Barb Hanners said she was “very concerned bout the village losing the swimming pool.” She said the pool “fits everyone,” noting that some of the other options for recreation do not. Hanners said it is important that children learn how to swim. She suggested giving residents an opportunity to vote on the future of the pool.
“The pool is an asset and has been an asset for years,” Severance responded. Matheny said the village is losing about $25,000 a year on the pool. The recent typical $15,000 per year loss is more like $25,000 because the Board of Public Affairs isn’t charging the village for the water used at the pool, he said. Matheny also noted that village employees have put a lot of time into repairs and upgrades without their time being charged to the pool.
“We need people to help us bridge the gap,” Severance said. Matheny said the “well is running dry” on business donations for the pool.
“I don’t want six or seven people to decide for the whole town,” Hanners concluded.
Lisa Brown was introduced as the this year’s pool manager. She and her husband volunteered countless hours at the pool last year. She hopes to set a volunteer day to get the pool ready for the season. Brown also plans to come up with a list of needed supplies to see if they can be donated rather than purchased.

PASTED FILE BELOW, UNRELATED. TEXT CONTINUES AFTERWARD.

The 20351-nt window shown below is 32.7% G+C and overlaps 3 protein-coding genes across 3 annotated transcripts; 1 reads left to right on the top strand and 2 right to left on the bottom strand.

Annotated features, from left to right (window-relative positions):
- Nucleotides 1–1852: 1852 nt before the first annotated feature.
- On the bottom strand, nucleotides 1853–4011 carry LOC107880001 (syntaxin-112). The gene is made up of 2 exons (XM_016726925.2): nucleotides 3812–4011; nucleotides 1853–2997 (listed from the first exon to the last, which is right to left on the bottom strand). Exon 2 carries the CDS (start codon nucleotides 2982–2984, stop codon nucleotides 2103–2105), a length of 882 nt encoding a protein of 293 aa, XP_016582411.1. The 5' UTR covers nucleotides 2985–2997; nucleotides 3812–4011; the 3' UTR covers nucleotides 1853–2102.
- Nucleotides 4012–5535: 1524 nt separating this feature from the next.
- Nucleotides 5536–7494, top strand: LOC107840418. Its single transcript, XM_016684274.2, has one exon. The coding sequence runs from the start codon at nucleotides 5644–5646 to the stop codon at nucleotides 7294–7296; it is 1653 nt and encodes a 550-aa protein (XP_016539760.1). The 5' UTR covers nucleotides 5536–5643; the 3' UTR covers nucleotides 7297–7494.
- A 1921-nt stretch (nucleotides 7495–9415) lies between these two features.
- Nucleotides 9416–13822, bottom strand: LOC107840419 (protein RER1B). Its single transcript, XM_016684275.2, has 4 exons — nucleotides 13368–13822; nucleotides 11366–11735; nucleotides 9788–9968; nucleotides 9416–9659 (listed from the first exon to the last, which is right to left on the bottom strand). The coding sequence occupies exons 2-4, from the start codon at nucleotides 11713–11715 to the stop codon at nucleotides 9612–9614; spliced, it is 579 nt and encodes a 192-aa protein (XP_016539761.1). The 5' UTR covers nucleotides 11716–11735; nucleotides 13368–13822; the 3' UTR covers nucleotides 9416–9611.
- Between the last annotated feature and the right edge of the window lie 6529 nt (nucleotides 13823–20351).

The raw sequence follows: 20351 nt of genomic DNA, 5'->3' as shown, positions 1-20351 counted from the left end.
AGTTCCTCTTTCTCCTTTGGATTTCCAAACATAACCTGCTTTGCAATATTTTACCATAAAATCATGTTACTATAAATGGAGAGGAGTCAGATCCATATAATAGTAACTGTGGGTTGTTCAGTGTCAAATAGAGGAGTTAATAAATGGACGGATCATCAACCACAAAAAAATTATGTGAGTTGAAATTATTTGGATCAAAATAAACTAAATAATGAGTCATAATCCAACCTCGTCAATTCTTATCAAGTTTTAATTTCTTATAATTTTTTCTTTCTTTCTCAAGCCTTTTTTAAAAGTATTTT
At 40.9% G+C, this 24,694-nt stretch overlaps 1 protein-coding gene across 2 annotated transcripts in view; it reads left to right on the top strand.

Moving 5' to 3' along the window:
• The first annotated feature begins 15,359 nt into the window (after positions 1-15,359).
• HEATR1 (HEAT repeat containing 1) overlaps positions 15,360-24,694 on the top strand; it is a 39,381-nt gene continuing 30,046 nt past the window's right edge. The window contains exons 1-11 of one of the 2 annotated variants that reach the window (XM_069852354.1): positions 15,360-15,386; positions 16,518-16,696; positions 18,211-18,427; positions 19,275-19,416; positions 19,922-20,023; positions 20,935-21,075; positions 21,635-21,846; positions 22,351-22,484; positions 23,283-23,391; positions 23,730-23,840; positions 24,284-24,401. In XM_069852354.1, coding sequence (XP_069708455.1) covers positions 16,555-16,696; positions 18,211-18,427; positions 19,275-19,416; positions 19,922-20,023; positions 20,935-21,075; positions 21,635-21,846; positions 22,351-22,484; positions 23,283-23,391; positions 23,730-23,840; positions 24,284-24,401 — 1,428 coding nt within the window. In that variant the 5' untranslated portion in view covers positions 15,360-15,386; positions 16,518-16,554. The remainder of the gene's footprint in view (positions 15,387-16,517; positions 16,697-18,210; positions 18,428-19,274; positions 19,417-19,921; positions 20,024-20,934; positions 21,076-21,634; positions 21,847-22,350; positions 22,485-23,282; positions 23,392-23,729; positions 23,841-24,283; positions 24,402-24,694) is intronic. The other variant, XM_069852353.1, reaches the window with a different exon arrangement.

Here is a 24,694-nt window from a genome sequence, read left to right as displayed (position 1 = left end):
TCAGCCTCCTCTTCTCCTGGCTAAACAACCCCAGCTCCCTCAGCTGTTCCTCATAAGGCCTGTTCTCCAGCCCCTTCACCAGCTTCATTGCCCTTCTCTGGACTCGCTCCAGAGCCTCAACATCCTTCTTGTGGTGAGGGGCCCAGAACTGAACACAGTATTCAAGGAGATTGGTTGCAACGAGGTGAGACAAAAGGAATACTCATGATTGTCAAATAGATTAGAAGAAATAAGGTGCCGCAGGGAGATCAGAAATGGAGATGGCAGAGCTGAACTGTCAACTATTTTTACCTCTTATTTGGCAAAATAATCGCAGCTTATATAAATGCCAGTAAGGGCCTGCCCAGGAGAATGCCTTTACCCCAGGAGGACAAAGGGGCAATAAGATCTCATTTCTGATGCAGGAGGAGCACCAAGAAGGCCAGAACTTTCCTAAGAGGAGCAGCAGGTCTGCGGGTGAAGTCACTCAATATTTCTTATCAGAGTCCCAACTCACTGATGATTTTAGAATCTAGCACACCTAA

Mayor’s assistant Vince Popo said another volleyball court will be added at the pool for this summer for a total of two.
“It really took off,” he said. “We have no leaks right now,” he reported, but reminded council members that everything is 44 years old.
Popo said it seems like it is taking forever, but the old Sohio station on Lancaster Street should be demolished by the end of the month. Everything was ready for the demolition contractor who then had to have surgery. He said another couple weeks isn’t much of a delay since it has taken him 10 years to get to this point with the dilapidated building. Council member David Sherrer asked if the site could be used for community gardens this summer. Popo said that depends on the quality of the soil, reminding him that it used to be a service station.
Police Chief Mark Consolo reported that the department is starting a program for Explorer Scouts. Four new officers are completing training.
Council members decided to accept bids for the surplus 1994 Chevrolet 3500 Dump Truck until 4:30 p.m. on Friday, May 9. The bids will be opened at the next regular council meeting at 7 p.m. on Tuesday, May 13. More details are available in an Invitation for Bids ad on Page 14.
Severance encouraged residents to attend the electric aggregation information session set for 7 p.m. on Tuesday, April 15, at the Walnut Township offices. A representative from Palmer Electric will be explaining the May 6 ballot issue. Only AEP customers will be able to participate.